Jiménez shot a blemish-free opening 65 (seven-under) to lead by three strokes on his Champions Tour debut. “Very good start,” he said later. “Now it’s time for a nice, warm shower, a nice fat cigar and a glass of Rioja… I’m desperate to find one of my cigars and have a glass of wine.” Bernhard Langer had set the previous tournament record with a 66 while winning the 2013 inaugural championship.
Also sharing second place was 2013 player of the year Kenny Perry, who – when asked about Jiménez at the post-round press conference – said, “”He’s amazing. He’s fun to watch. He’s a great player.”
“We need guys like that out here. I mean, he’s a huge fan favourite. He brings a lot of flair and class to golf and he just has a good time.”
During the conference, Perry noticed the Spaniard trying to sneak through the interview room and called out, “Hope to see you tomorrow. Don’t beat us too bad, okay?” Jiménez replied something about wine and cigars, prompting Perry to lament, “That guy has too much fun.”
Jiménez’s playing partners in the last round of the Greater Gwinnett were two former US Masters champions who also had excellent results at Augusta this year: Fred Couples (the Champion Tour’s most popular attraction – at least until now!) and Bernhard Langer (its best current player). The American finished five shots behind the winner, and the German was second, two strokes back.
“I showed my game is in very good shape,” said Jiménez. “I’m very happy with my age and the way I’m doing things. The last 15 years have been the best years of my career. It’s nice – I’ve got no complaints with being 50.”
The week before at Augusta he was just as upbeat, in spite of the disappointment of not winning his first major. “The main thing is enjoy yourself, enjoy what you are doing and smile. Not enough people smile on the golf course. I love what I’m doing, and I hope I’m still in the same conditions for another 25 (years). I’m not going to get bored of myself.”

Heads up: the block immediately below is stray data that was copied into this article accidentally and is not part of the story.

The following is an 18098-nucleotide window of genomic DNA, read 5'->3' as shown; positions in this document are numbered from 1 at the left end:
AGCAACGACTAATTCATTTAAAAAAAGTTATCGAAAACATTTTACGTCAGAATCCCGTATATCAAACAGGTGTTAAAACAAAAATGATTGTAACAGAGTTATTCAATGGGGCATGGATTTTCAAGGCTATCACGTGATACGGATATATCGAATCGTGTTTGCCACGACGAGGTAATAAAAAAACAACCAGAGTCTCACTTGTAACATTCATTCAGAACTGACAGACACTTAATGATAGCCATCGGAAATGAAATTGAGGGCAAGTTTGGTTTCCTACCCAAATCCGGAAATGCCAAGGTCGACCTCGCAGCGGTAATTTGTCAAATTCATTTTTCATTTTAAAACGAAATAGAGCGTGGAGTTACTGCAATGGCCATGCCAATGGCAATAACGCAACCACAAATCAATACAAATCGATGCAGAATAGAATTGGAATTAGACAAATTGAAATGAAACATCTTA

The next time Jiménez is due to tee up is the Spanish Open at PGA Catalunya in Girona from 15 to 18 May.
In the meantime, he will be marrying his Austrian fiancé, Susanne Styblo, on 3 May in Vienna; and he plans to make his European Senior Tour debut in the Senior British Open Championship at Royal Porthcawl in July.
Original post reproduced with permission from ozinspain.com
A pronounced sense of optimism prevailed at the 16th edition of the International Golf Travel Market, held on Spain’s Costa Daurada in November.
In his keynote address to the IGTM – considered the premier global event for golf tourism – Peter Walton, chief executive of the IAGTO (International Association of Golf Tour Operators) presented positive findings from his organisation’s “Global Golf Tourism Report 2013”, highlighting a 9.3 per cent growth in global golf tour operator sales in 2012 compared with 2011.
“With our report showing a steady, healthy growth of the sector, I believe we can all look forward to a third consecutive year of golf tourism growth in 2014 – an optimistic forecast I am confident will be reflected in next year’s global golf tourism survey,” he said.